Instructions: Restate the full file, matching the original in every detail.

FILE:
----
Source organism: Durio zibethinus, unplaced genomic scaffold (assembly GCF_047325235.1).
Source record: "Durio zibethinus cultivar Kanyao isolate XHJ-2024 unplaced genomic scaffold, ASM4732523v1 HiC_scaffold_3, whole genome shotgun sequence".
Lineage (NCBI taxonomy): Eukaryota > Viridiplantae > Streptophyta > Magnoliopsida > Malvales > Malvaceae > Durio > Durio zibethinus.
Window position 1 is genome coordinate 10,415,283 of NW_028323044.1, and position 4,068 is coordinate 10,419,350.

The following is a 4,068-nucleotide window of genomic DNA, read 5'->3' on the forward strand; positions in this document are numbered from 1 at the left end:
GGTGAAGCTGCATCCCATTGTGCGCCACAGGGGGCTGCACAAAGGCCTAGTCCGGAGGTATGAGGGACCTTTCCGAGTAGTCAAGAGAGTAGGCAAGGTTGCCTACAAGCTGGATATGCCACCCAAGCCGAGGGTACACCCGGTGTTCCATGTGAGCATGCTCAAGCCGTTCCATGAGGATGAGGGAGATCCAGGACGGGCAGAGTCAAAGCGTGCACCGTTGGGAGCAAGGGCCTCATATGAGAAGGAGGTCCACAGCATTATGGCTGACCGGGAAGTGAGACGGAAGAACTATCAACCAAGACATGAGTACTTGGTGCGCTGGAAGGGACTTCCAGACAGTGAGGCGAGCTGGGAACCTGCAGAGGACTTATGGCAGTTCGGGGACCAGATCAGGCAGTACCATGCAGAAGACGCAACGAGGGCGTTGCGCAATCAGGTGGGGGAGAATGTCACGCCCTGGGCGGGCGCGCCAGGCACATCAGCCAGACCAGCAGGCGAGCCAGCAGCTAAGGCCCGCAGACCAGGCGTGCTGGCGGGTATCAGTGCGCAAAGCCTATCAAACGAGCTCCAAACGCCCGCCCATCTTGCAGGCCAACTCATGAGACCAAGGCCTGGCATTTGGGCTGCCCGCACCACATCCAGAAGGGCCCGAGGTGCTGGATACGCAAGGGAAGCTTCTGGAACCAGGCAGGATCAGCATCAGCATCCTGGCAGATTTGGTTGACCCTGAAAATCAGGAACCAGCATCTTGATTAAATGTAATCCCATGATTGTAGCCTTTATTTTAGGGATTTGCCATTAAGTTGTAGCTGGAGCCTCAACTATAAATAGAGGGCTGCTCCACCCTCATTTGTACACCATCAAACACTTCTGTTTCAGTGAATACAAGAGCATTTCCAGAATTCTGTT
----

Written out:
Source organism: Durio zibethinus, unplaced genomic scaffold (assembly GCF_047325235.1).
Source record: "Durio zibethinus cultivar Kanyao isolate XHJ-2024 unplaced genomic scaffold, ASM4732523v1 HiC_scaffold_3, whole genome shotgun sequence".
Lineage (NCBI taxonomy): Eukaryota > Viridiplantae > Streptophyta > Magnoliopsida > Malvales > Malvaceae > Durio > Durio zibethinus.
Window position 1 is genome coordinate 10,415,283 of NW_028323044.1, and position 4,068 is coordinate 10,419,350.

The following is a 4,068-nucleotide window of genomic DNA, read 5'->3' on the forward strand; positions in this document are numbered from 1 at the left end:
GGTGAAGCTGCATCCCATTGTGCGCCACAGGGGGCTGCACAAAGGCCTAGTCCGGAGGTATGAGGGACCTTTCCGAGTAGTCAAGAGAGTAGGCAAGGTTGCCTACAAGCTGGATATGCCACCCAAGCCGAGGGTACACCCGGTGTTCCATGTGAGCATGCTCAAGCCGTTCCATGAGGATGAGGGAGATCCAGGACGGGCAGAGTCAAAGCGTGCACCGTTGGGAGCAAGGGCCTCATATGAGAAGGAGGTCCACAGCATTATGGCTGACCGGGAAGTGAGACGGAAGAACTATCAACCAAGACATGAGTACTTGGTGCGCTGGAAGGGACTTCCAGACAGTGAGGCGAGCTGGGAACCTGCAGAGGACTTATGGCAGTTCGGGGACCAGATCAGGCAGTACCATGCAGAAGACGCAACGAGGGCGTTGCGCAATCAGGTGGGGGAGAATGTCACGCCCTGGGCGGGCGCGCCAGGCACATCAGCCAGACCAGCAGGCGAGCCAGCAGCTAAGGCCCGCAGACCAGGCGTGCTGGCGGGTATCAGTGCGCAAAGCCTATCAAACGAGCTCCAAACGCCCGCCCATCTTGCAGGCCAACTCATGAGACCAAGGCCTGGCATTTGGGCTGCCCGCACCACATCCAGAAGGGCCCGAGGTGCTGGATACGCAAGGGAAGCTTCTGGAACCAGGCAGGATCAGCATCAGCATCCTGGCAGATTTGGTTGACCCTGAAAATCAGGAACCAGCATCTTGATTAAATGTAATCCCATGATTGTAGCCTTTATTTTAGGGATTTGCCATTAAGTTGTAGCTGGAGCCTCAACTATAAATAGAGGGCTGCTCCACCCTCATTTGTACACCATCAAACACTTCTGTTTCAGTGAATACAAGAGCATTTCCAGAATTCTGTT